Is life one big continuous mistake or is it just a long series of separate mistakes?
If mistakes aren’t the whole shebang, they definitely constitute a major chunk of it. At least that’s been my experience. I’ve also noticed a slightly unsettling feeling that as I get older I’m actually making more mistakes than I used to. What am I to make of that?
Consciousness, Living Meaningfully and Machiavellian Mistakes
I could be mistaking an increase in my awareness of the my mistakes for an increase in the frequency of my mistakes. Maybe I’ve just become conscious of a larger percentage of my mistakes while the actual number in any given period hasn’t really changed all that much. This scenario would seem to be good. Knowing I made a mistake is the first step towards not repeating it.
Or I might be mistaking an increase in the significance of my mistakes for an increase in the frequency of my mistakes. Maybe it just feels like I’m making more mistakes because my mistakes are becoming more important to me. If I had finished reading Thinking Fast And Slow I bet I could have found some solid evidence to back this idea up. Unfortunately I loaned the book to an ex-girlfriend before I finished it.* Instead try this thought experiment out:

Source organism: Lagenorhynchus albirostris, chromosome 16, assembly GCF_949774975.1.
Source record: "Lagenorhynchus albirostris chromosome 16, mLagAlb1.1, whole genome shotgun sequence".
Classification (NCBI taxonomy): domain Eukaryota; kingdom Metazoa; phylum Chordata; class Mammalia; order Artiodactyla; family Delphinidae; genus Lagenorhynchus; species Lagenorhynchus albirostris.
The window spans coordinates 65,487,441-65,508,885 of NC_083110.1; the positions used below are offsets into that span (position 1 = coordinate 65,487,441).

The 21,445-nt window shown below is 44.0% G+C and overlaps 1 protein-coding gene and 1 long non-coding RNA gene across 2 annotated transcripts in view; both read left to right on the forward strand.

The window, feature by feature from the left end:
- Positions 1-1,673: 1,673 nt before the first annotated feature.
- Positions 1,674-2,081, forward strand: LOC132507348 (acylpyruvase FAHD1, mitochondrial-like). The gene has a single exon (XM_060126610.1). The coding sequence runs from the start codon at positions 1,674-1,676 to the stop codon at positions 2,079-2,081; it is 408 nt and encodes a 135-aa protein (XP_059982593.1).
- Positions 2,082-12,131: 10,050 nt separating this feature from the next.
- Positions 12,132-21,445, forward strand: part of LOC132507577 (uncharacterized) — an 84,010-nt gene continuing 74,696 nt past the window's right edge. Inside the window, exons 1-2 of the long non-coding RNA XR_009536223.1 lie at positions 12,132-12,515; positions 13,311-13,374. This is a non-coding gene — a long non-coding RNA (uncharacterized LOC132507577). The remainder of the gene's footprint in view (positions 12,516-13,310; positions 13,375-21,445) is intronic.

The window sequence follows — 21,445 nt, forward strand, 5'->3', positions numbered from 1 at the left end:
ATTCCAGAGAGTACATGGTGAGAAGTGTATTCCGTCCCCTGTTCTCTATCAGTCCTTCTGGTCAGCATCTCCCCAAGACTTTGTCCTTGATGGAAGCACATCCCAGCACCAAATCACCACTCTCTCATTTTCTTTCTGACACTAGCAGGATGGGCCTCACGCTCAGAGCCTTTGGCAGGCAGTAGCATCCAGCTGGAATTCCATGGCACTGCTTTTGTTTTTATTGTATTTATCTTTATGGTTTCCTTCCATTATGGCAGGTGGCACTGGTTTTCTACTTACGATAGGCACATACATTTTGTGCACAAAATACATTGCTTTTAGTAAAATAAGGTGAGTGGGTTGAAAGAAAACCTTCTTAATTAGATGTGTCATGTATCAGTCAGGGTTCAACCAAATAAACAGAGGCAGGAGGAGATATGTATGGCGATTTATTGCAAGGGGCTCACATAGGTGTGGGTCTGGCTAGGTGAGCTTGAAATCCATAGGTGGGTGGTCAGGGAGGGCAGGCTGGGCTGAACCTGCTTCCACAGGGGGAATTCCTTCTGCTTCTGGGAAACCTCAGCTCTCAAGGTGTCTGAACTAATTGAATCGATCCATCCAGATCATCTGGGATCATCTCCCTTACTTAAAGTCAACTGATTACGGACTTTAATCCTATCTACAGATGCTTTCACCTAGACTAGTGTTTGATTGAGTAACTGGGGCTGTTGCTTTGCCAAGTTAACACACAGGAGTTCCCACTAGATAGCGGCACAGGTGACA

Imagine you are on your deathbed many years in the future reflecting on the course of your life. How would you feel about how you lived if the mistakes you made during your life had become less and less meaningful to you as you grew older? How would you feel if the mistakes you made had become increasingly more meaningful to you as you grew older?
I don’t particularly like the idea that my biggest mistakes are still ahead of me, that doesn’t sound super fun. Less fun however, would be looking forward to a life that doesn’t mean as much as it used to. How could a meaningful life not include also include meaning-full mistakes? They appear to be a required part of living a worthwhile life.
The third possibility is that I am indeed making more mistakes than ever before. If so it’s useful for me to determine what kind of mistakes they are. Niccolo Machiavelli had considered this:
“All courses of action are risky, so prudence is not in avoiding danger (it’s impossible), but calculating risk and acting decisively. Make mistakes of ambition and not mistakes of sloth. Develop the strength to do bold things, not the strength to suffer.”